FMO leader Carson snags prestigious Illinois award

Jessica Young

When Weinberg senior and For Members Only Coordinator Tracy Carson learned she had been named Northwestern’s Lincoln Laureate for 2003, she was both happy and confused.

“I got a call saying, ‘Congratulations, you will be honored as Northwestern’s Lincoln Laureate!’ and I was like, ‘Great — what’s that?'” Carson said.

Awarded by the Lincoln Academy of Illinois, the Lincoln Laureate Award recognizes outstanding seniors from each four-year college and university

in Illinois. Student Laureates are honored for overall excellence in academic and extracurricular activities. Gov. Rod Blagojevich will present each winner with a certificate of achievement, medallion and $150 stipend at a ceremony to be held Saturday in Springfield.

Carson was nominated for the award by Carretta Cooke, director of African-American Student Affairs, and James Britt, the assistant director.

“Tracy is that rare student — vibrant, wellrounded, social, innovative and academically strong,” Cooke said.

Carson’s mother, Sharon, and Britt will accompany her to this weekend to attend the ceremony and luncheon. Carson said she probably will return Saturday night for her sorority chapter meeting Sunday; she is vice president of Delta Sigma Theta.

“I can’t afford to miss it,” she said. “As much as I’d like to enjoy Springfield, I have to get back to reality sometime.”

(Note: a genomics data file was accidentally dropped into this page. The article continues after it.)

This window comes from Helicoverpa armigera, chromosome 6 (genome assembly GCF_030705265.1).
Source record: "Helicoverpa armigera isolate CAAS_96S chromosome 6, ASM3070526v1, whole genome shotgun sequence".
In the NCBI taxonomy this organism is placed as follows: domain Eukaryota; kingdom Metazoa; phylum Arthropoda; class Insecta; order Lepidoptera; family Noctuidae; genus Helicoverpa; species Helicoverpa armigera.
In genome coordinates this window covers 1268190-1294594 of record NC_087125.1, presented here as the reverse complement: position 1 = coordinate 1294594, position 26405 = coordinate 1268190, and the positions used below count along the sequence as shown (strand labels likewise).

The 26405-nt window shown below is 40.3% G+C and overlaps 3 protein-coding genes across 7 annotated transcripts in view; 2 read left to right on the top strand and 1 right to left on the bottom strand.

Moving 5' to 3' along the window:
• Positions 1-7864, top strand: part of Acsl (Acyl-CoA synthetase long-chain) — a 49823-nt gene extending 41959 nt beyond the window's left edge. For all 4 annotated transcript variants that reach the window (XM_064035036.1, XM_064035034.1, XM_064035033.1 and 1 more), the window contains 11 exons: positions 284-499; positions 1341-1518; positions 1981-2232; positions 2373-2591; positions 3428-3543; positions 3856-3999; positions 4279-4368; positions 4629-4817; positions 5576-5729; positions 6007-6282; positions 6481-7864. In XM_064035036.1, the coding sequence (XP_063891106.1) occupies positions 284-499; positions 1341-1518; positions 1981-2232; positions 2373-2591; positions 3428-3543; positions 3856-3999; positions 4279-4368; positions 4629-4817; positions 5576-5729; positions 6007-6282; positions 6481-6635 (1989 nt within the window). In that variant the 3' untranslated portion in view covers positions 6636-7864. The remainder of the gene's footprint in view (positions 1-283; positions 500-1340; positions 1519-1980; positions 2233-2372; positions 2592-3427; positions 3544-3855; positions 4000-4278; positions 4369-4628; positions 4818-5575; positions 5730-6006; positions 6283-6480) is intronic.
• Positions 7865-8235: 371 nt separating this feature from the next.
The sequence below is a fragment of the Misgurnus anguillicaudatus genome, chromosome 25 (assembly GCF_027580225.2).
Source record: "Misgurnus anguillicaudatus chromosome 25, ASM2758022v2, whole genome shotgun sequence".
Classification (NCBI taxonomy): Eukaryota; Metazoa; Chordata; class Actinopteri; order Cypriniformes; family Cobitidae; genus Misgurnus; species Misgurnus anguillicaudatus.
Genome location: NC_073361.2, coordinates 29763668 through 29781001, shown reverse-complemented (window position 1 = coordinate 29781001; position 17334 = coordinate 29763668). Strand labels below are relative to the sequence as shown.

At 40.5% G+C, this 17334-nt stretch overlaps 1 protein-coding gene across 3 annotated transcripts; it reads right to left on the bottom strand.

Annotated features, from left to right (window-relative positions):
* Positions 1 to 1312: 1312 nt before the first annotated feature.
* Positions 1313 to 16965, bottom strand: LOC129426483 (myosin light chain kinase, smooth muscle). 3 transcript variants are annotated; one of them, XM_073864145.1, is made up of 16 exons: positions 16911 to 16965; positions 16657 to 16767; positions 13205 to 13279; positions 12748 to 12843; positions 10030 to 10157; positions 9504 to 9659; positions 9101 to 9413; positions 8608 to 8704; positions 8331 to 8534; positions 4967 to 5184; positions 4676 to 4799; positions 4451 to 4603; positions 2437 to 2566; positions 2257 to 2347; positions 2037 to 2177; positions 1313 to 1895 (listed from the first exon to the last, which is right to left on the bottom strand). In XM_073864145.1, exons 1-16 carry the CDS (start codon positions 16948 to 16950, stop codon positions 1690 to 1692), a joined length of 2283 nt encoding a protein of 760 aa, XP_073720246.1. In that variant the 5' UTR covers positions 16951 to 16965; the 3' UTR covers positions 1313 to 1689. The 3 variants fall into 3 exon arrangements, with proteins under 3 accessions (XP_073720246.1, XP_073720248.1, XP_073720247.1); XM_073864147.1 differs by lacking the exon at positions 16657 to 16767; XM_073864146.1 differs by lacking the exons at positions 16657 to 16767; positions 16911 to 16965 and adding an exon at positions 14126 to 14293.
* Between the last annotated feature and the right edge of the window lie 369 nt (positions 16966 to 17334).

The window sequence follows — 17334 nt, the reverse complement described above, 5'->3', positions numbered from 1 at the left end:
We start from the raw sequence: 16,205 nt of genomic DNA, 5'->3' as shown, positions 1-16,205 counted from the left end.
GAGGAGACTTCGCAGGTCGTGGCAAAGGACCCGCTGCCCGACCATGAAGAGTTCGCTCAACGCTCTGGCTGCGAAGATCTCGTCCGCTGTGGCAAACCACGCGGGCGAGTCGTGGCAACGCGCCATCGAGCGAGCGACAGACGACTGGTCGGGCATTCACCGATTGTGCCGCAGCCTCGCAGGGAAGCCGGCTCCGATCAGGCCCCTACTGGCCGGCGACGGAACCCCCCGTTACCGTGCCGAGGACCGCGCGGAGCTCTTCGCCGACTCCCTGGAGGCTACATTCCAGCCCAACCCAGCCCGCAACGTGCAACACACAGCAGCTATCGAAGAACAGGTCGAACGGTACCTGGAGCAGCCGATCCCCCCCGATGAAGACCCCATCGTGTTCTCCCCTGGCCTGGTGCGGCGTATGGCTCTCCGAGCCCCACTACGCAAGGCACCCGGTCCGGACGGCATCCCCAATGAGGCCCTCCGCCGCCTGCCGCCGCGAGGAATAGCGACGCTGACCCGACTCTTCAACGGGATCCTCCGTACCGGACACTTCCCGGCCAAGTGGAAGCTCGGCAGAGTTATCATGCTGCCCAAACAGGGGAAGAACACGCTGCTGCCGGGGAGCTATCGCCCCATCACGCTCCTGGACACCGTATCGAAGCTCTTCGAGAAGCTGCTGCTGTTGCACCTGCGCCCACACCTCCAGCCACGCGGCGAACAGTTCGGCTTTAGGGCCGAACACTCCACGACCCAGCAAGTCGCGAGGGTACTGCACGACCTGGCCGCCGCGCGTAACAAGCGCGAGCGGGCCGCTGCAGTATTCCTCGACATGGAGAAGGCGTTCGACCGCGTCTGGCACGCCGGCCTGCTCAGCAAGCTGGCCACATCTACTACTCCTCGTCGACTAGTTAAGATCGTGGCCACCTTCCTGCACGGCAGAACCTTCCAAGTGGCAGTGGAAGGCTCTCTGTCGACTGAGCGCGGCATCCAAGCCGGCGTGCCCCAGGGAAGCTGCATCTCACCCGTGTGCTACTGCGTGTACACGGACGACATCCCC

And reality for this Chicago native is packed with activity.

Carson serves on several university committees, including the committee for the Rev. Martin Luther King Jr. Day, which organizes campus events for the holiday, and the Black History Month Committee, which plans campus events for February. As well as coordinating FMO, Carson writes for the African American Times on the South Side of Chicago and works 10 hours a week at the Office of Fellowships.

She was a member of the NU Debate Team, which won first place at the 2002 National Debate Tournament, but she gave up competing to devote more time to her other commitments.

“I promised myself that if I became coordinator of FMO, I would quit the team,” Carson said. “I didn’t want to put half of my effort into any project I took on. If you commit yourself to doing something, you have to do it well, and I didn’t think it was fair for either group to have to share my attention.”

She still is a debate coach for the Chicago Urban Debate League, a debate commission for more than 400 high school students, for 10 weeks during the summer.

Carson is also involved in Delta Academy, a math and science tutoring program created by her sorority to help local middle school girls. For the last two years, she has volunteered for the North Shore Retirement Hotels.

“I’ve had an epiphany that my time at Northwestern and as a college student is running short,” Carson said. “I want to experience everything, even if it means I don’t get a lot of sleep.”

Carson said balancing grades and activities is a tricky feat.

“I’m entirely dependent on calendars and I have to account for every minute,” she said. “I also try to surround myself with goal-oriented people because it helps me feel motivated.”

Carson said she hopes to take a year off to travel abroad after graduation. When the year is up, she said she will dedicate herself to law school. Civil rights law and international-dispute resolution are the areas that interest her most.

But at least for the moment, Carson will take a breather. Now that Homecoming is over and the FMO “American Idol” float and the Delta Sigma Theta “Real World” float ran smoothly, she said she will take some time out to celebrate.

“Being named Lincoln Laureate is a culmination of my years at Northwestern,” she said. “It’s great to be recognized for doing stuff I love to do.”